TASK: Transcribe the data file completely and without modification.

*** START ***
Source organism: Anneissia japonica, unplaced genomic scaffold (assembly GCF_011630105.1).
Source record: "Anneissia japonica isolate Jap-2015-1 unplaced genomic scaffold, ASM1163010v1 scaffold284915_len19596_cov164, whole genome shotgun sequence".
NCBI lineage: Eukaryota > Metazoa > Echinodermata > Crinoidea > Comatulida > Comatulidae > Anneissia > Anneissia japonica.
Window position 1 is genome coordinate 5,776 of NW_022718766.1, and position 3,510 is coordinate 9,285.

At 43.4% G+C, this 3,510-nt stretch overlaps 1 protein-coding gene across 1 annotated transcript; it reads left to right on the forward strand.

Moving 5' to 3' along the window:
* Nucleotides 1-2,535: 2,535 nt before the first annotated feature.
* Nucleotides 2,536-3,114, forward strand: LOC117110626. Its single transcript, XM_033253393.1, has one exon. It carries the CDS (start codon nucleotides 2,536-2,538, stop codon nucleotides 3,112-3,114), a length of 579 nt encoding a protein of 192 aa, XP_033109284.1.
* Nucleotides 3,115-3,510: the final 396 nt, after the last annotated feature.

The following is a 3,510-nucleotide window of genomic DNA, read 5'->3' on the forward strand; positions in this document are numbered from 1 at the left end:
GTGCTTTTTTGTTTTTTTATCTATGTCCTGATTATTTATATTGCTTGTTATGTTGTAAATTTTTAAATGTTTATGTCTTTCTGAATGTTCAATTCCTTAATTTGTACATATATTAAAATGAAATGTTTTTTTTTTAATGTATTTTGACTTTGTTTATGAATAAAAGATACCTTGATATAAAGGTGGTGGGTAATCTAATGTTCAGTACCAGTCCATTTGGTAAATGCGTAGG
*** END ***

Source organism: Anneissia japonica, unplaced genomic scaffold (assembly GCF_011630105.1).
Source record: "Anneissia japonica isolate Jap-2015-1 unplaced genomic scaffold, ASM1163010v1 scaffold284915_len19596_cov164, whole genome shotgun sequence".
NCBI lineage: Eukaryota > Metazoa > Echinodermata > Crinoidea > Comatulida > Comatulidae > Anneissia > Anneissia japonica.
Window position 1 is genome coordinate 5,776 of NW_022718766.1, and position 3,510 is coordinate 9,285.

At 43.4% G+C, this 3,510-nt stretch overlaps 1 protein-coding gene across 1 annotated transcript; it reads left to right on the forward strand.

Moving 5' to 3' along the window:
* Nucleotides 1-2,535: 2,535 nt before the first annotated feature.
* Nucleotides 2,536-3,114, forward strand: LOC117110626. Its single transcript, XM_033253393.1, has one exon. It carries the CDS (start codon nucleotides 2,536-2,538, stop codon nucleotides 3,112-3,114), a length of 579 nt encoding a protein of 192 aa, XP_033109284.1.
* Nucleotides 3,115-3,510: the final 396 nt, after the last annotated feature.

The following is a 3,510-nucleotide window of genomic DNA, read 5'->3' on the forward strand; positions in this document are numbered from 1 at the left end:
GTGCTTTTTTGTTTTTTTATCTATGTCCTGATTATTTATATTGCTTGTTATGTTGTAAATTTTTAAATGTTTATGTCTTTCTGAATGTTCAATTCCTTAATTTGTACATATATTAAAATGAAATGTTTTTTTTTTAATGTATTTTGACTTTGTTTATGAATAAAAGATACCTTGATATAAAGGTGGTGGGTAATCTAATGTTCAGTACCAGTCCATTTGGTAAATGCGTAGG